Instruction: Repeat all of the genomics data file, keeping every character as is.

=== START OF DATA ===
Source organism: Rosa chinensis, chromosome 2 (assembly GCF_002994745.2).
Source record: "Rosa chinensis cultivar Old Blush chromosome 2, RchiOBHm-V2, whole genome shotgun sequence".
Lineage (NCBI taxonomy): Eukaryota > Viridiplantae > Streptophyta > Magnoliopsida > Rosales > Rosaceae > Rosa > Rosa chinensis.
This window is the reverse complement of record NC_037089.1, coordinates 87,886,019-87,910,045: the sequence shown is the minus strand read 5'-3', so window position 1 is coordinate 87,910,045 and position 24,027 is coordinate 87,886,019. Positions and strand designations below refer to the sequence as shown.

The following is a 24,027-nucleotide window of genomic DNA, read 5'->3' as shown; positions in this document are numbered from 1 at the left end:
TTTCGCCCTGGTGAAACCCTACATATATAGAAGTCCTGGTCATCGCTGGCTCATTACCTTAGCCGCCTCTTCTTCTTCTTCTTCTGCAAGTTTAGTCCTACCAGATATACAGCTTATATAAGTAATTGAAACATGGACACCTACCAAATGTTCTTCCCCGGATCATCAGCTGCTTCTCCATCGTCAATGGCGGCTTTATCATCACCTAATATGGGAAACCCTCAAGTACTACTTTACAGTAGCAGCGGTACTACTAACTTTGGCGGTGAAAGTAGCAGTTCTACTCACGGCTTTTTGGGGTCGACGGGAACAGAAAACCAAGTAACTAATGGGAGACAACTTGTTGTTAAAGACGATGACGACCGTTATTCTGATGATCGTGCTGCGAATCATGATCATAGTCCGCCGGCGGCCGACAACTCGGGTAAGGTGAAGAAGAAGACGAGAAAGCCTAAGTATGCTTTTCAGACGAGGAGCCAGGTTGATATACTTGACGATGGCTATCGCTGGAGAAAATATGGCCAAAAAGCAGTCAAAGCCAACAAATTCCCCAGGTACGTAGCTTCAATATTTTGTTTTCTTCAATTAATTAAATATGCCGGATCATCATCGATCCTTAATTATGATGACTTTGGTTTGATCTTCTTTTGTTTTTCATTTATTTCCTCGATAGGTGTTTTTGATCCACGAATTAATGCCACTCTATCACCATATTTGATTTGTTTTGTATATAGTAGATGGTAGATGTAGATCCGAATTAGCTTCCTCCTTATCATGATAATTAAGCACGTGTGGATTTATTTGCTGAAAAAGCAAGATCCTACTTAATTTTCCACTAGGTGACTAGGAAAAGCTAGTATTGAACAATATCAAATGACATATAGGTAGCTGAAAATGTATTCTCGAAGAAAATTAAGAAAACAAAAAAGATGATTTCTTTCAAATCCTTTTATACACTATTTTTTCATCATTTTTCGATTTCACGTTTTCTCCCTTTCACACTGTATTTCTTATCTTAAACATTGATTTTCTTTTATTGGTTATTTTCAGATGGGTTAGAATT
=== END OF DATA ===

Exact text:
Source organism: Rosa chinensis, chromosome 2 (assembly GCF_002994745.2).
Source record: "Rosa chinensis cultivar Old Blush chromosome 2, RchiOBHm-V2, whole genome shotgun sequence".
Lineage (NCBI taxonomy): Eukaryota > Viridiplantae > Streptophyta > Magnoliopsida > Rosales > Rosaceae > Rosa > Rosa chinensis.
This window is the reverse complement of record NC_037089.1, coordinates 87,886,019-87,910,045: the sequence shown is the minus strand read 5'-3', so window position 1 is coordinate 87,910,045 and position 24,027 is coordinate 87,886,019. Positions and strand designations below refer to the sequence as shown.

The following is a 24,027-nucleotide window of genomic DNA, read 5'->3' as shown; positions in this document are numbered from 1 at the left end:
TTTCGCCCTGGTGAAACCCTACATATATAGAAGTCCTGGTCATCGCTGGCTCATTACCTTAGCCGCCTCTTCTTCTTCTTCTTCTGCAAGTTTAGTCCTACCAGATATACAGCTTATATAAGTAATTGAAACATGGACACCTACCAAATGTTCTTCCCCGGATCATCAGCTGCTTCTCCATCGTCAATGGCGGCTTTATCATCACCTAATATGGGAAACCCTCAAGTACTACTTTACAGTAGCAGCGGTACTACTAACTTTGGCGGTGAAAGTAGCAGTTCTACTCACGGCTTTTTGGGGTCGACGGGAACAGAAAACCAAGTAACTAATGGGAGACAACTTGTTGTTAAAGACGATGACGACCGTTATTCTGATGATCGTGCTGCGAATCATGATCATAGTCCGCCGGCGGCCGACAACTCGGGTAAGGTGAAGAAGAAGACGAGAAAGCCTAAGTATGCTTTTCAGACGAGGAGCCAGGTTGATATACTTGACGATGGCTATCGCTGGAGAAAATATGGCCAAAAAGCAGTCAAAGCCAACAAATTCCCCAGGTACGTAGCTTCAATATTTTGTTTTCTTCAATTAATTAAATATGCCGGATCATCATCGATCCTTAATTATGATGACTTTGGTTTGATCTTCTTTTGTTTTTCATTTATTTCCTCGATAGGTGTTTTTGATCCACGAATTAATGCCACTCTATCACCATATTTGATTTGTTTTGTATATAGTAGATGGTAGATGTAGATCCGAATTAGCTTCCTCCTTATCATGATAATTAAGCACGTGTGGATTTATTTGCTGAAAAAGCAAGATCCTACTTAATTTTCCACTAGGTGACTAGGAAAAGCTAGTATTGAACAATATCAAATGACATATAGGTAGCTGAAAATGTATTCTCGAAGAAAATTAAGAAAACAAAAAAGATGATTTCTTTCAAATCCTTTTATACACTATTTTTTCATCATTTTTCGATTTCACGTTTTCTCCCTTTCACACTGTATTTCTTATCTTAAACATTGATTTTCTTTTATTGGTTATTTTCAGATGGGTTAGAATT